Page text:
Tennessee Union Loss Is Autoworkers' Gain
In the days since workers at the Volkswagen plant in Chattanooga, Tennessee, rejected a proposal to unionize, the United Auto Workers has worked overtime to spin the loss: this was all part of a right-wing movement to destroy worker representation, union supporters say,and the vote was manipulated by local and state politicians who had no business involving themselves in a business matter.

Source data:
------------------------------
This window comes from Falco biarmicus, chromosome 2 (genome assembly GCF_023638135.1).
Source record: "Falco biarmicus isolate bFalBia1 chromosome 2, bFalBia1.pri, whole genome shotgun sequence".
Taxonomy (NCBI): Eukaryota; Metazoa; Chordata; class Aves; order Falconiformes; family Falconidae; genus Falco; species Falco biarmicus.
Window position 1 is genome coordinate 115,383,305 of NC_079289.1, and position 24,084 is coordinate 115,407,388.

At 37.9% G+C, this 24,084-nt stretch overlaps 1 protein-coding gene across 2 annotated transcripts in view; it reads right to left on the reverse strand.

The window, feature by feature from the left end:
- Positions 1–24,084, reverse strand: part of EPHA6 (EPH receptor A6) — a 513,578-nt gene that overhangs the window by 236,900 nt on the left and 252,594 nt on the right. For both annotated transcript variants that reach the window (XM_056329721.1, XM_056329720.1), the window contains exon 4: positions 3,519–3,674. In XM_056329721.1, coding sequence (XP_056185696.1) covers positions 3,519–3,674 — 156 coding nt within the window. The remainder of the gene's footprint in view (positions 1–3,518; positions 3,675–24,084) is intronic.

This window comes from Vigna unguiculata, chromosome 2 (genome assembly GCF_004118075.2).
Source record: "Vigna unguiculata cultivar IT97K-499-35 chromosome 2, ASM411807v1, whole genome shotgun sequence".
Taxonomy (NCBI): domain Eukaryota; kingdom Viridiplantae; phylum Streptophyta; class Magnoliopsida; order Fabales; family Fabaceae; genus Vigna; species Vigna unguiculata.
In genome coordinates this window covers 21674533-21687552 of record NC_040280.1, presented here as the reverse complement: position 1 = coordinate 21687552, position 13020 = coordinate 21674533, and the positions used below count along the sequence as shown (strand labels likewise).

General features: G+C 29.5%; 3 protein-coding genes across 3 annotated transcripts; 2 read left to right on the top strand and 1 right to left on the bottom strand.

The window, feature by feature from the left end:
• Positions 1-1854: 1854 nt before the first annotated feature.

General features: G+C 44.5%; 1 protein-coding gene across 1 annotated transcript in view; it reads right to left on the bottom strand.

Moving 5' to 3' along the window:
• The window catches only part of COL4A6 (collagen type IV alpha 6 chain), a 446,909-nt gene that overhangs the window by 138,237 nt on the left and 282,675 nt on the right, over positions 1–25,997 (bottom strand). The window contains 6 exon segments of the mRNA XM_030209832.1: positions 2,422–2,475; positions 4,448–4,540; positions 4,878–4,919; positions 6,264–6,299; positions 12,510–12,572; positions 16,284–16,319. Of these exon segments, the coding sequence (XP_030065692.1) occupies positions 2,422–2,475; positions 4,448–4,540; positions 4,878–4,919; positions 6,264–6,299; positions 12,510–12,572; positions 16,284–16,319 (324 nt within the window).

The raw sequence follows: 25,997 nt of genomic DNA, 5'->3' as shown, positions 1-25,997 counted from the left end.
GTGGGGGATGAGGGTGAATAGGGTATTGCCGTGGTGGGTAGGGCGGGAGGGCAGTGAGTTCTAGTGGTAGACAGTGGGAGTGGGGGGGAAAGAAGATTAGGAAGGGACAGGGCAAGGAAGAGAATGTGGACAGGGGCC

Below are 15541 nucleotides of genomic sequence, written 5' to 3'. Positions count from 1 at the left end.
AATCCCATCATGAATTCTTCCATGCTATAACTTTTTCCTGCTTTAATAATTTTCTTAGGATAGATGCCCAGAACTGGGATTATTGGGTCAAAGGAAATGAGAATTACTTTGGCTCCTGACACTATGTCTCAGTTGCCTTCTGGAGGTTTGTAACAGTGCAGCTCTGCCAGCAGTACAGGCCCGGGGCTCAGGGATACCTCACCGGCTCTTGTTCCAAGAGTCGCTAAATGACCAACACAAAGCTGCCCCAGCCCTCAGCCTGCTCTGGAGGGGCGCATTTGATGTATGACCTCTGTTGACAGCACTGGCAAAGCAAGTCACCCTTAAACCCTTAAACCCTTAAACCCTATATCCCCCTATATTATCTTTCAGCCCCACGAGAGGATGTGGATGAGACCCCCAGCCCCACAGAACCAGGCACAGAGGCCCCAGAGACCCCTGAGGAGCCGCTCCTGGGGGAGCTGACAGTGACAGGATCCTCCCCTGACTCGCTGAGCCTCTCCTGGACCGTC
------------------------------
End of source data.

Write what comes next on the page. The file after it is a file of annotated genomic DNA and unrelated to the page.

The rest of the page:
Yet this narrative falls apart under scrutiny. The Chattanooga rejection of the UAW was exactly that: the rejection of a single union that failed to make a persuasive case to the Tennessee workers and, despite profiting immensely from the federal bailouts of General Motors and Chrysler, is in dire straits after deciding to reward longtime members at the expense of new backers. In fact, the 712-626 vote can be seen as showing solid support for worker representation and for a German-style "works council" that VW management, too, backs. Rather, what what shot down was mandatory unionization as a prerequisite for those works councils -- something the UAW insists is required under the federal labor law.
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